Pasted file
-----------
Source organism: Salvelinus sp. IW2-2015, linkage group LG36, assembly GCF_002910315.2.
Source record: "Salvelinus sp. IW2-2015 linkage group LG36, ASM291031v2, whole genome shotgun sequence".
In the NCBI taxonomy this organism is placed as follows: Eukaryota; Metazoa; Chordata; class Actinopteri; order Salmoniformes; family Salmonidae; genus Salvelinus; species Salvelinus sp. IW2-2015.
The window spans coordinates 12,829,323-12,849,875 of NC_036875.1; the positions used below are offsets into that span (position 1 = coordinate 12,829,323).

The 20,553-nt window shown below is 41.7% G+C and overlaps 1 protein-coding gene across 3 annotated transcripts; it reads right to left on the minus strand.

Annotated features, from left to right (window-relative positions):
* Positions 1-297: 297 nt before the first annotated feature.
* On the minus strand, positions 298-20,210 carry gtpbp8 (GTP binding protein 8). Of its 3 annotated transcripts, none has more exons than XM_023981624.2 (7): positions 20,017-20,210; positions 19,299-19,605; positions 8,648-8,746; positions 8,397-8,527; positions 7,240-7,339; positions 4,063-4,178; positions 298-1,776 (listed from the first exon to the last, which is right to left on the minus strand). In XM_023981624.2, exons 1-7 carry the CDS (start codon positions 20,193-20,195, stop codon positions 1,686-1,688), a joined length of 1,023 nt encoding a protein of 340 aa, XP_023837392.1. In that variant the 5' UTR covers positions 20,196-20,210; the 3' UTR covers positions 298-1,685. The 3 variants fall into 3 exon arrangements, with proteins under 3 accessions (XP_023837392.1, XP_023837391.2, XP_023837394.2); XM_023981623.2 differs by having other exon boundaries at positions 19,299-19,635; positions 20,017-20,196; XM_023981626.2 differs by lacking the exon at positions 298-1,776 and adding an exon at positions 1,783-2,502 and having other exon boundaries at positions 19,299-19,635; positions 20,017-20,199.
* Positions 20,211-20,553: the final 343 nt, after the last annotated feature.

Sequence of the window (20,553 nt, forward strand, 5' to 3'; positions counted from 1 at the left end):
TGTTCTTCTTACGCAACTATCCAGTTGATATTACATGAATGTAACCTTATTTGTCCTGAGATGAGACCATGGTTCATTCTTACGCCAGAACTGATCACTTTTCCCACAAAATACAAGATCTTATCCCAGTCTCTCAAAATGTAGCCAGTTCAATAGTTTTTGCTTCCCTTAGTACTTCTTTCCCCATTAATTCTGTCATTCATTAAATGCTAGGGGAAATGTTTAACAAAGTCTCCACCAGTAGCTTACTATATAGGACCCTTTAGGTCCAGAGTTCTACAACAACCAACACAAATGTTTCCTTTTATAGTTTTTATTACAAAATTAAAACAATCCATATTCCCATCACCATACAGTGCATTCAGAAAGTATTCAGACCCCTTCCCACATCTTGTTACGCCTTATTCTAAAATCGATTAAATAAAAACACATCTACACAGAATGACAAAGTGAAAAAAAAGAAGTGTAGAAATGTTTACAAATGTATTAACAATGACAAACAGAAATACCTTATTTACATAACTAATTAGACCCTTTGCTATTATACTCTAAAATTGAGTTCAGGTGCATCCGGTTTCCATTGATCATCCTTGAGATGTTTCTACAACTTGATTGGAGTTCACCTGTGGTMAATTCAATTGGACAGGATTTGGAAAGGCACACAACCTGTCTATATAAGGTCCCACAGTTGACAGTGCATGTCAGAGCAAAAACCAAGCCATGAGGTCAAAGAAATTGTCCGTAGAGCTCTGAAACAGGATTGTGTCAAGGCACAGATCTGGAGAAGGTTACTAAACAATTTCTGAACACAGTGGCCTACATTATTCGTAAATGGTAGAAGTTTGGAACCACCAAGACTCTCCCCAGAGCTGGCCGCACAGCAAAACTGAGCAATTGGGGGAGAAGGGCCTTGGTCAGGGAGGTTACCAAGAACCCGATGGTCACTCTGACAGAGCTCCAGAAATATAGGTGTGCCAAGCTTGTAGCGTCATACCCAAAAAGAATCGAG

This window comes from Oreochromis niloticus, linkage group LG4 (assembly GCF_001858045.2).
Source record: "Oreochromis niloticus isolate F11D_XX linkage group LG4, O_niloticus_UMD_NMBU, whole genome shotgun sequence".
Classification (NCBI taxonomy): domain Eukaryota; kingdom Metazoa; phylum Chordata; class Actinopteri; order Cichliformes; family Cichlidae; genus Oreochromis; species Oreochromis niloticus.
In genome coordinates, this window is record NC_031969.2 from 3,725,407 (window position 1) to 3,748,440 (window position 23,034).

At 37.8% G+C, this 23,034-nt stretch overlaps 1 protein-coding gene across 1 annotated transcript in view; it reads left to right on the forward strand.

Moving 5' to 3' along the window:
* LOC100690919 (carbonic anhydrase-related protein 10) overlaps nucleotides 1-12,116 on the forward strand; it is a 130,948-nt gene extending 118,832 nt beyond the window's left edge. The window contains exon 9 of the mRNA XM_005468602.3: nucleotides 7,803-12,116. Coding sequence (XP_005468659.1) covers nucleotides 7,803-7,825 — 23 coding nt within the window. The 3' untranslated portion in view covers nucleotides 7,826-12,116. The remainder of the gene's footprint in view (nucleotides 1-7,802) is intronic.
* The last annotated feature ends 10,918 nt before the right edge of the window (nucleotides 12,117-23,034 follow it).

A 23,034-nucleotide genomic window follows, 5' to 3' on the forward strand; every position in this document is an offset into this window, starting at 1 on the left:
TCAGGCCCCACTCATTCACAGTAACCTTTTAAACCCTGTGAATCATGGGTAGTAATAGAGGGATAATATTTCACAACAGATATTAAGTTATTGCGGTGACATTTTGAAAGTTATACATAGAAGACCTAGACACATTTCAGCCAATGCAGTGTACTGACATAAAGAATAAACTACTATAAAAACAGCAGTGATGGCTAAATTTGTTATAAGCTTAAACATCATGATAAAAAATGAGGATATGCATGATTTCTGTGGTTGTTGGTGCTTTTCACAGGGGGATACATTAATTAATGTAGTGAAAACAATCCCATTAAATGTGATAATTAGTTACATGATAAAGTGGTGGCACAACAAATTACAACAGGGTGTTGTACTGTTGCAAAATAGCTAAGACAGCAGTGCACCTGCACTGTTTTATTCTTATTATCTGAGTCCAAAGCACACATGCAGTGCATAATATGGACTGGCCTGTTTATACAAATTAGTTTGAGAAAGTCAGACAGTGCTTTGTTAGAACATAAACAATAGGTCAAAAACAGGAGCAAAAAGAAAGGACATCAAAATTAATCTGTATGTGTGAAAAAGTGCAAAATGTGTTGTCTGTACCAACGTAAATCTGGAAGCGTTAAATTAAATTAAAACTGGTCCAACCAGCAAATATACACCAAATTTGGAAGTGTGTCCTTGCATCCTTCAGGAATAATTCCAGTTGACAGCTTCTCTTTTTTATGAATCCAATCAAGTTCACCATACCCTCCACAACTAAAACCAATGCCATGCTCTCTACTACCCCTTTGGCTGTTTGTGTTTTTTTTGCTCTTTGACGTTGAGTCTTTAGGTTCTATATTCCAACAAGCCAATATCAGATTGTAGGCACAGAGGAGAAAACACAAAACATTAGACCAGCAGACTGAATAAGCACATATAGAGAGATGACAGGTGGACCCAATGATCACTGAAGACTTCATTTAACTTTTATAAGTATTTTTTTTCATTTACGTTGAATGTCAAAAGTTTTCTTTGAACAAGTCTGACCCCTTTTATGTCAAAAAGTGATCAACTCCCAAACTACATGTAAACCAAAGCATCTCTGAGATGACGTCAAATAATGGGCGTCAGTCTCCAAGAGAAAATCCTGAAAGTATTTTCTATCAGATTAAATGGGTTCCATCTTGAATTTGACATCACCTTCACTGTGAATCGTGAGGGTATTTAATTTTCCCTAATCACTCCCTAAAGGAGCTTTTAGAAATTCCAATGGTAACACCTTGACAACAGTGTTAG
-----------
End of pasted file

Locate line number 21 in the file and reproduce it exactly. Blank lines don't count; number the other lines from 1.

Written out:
TCAGGCCCCACTCATTCACAGTAACCTTTTAAACCCTGTGAATCATGGGTAGTAATAGAGGGATAATATTTCACAACAGATATTAAGTTATTGCGGTGACATTTTGAAAGTTATACATAGAAGACCTAGACACATTTCAGCCAATGCAGTGTACTGACATAAAGAATAAACTACTATAAAAACAGCAGTGATGGCTAAATTTGTTATAAGCTTAAACATCATGATAAAAAATGAGGATATGCATGATTTCTGTGGTTGTTGGTGCTTTTCACAGGGGGATACATTAATTAATGTAGTGAAAACAATCCCATTAAATGTGATAATTAGTTACATGATAAAGTGGTGGCACAACAAATTACAACAGGGTGTTGTACTGTTGCAAAATAGCTAAGACAGCAGTGCACCTGCACTGTTTTATTCTTATTATCTGAGTCCAAAGCACACATGCAGTGCATAATATGGACTGGCCTGTTTATACAAATTAGTTTGAGAAAGTCAGACAGTGCTTTGTTAGAACATAAACAATAGGTCAAAAACAGGAGCAAAAAGAAAGGACATCAAAATTAATCTGTATGTGTGAAAAAGTGCAAAATGTGTTGTCTGTACCAACGTAAATCTGGAAGCGTTAAATTAAATTAAAACTGGTCCAACCAGCAAATATACACCAAATTTGGAAGTGTGTCCTTGCATCCTTCAGGAATAATTCCAGTTGACAGCTTCTCTTTTTTATGAATCCAATCAAGTTCACCATACCCTCCACAACTAAAACCAATGCCATGCTCTCTACTACCCCTTTGGCTGTTTGTGTTTTTTTTGCTCTTTGACGTTGAGTCTTTAGGTTCTATATTCCAACAAGCCAATATCAGATTGTAGGCACAGAGGAGAAAACACAAAACATTAGACCAGCAGACTGAATAAGCACATATAGAGAGATGACAGGTGGACCCAATGATCACTGAAGACTTCATTTAACTTTTATAAGTATTTTTTTTCATTTACGTTGAATGTCAAAAGTTTTCTTTGAACAAGTCTGACCCCTTTTATGTCAAAAAGTGATCAACTCCCAAACTACATGTAAACCAAAGCATCTCTGAGATGACGTCAAATAATGGGCGTCAGTCTCCAAGAGAAAATCCTGAAAGTATTTTCTATCAGATTAAATGGGTTCCATCTTGAATTTGACATCACCTTCACTGTGAATCGTGAGGGTATTTAATTTTCCCTAATCACTCCCTAAAGGAGCTTTTAGAAATTCCAATGGTAACACCTTGACAACAGTGTTAG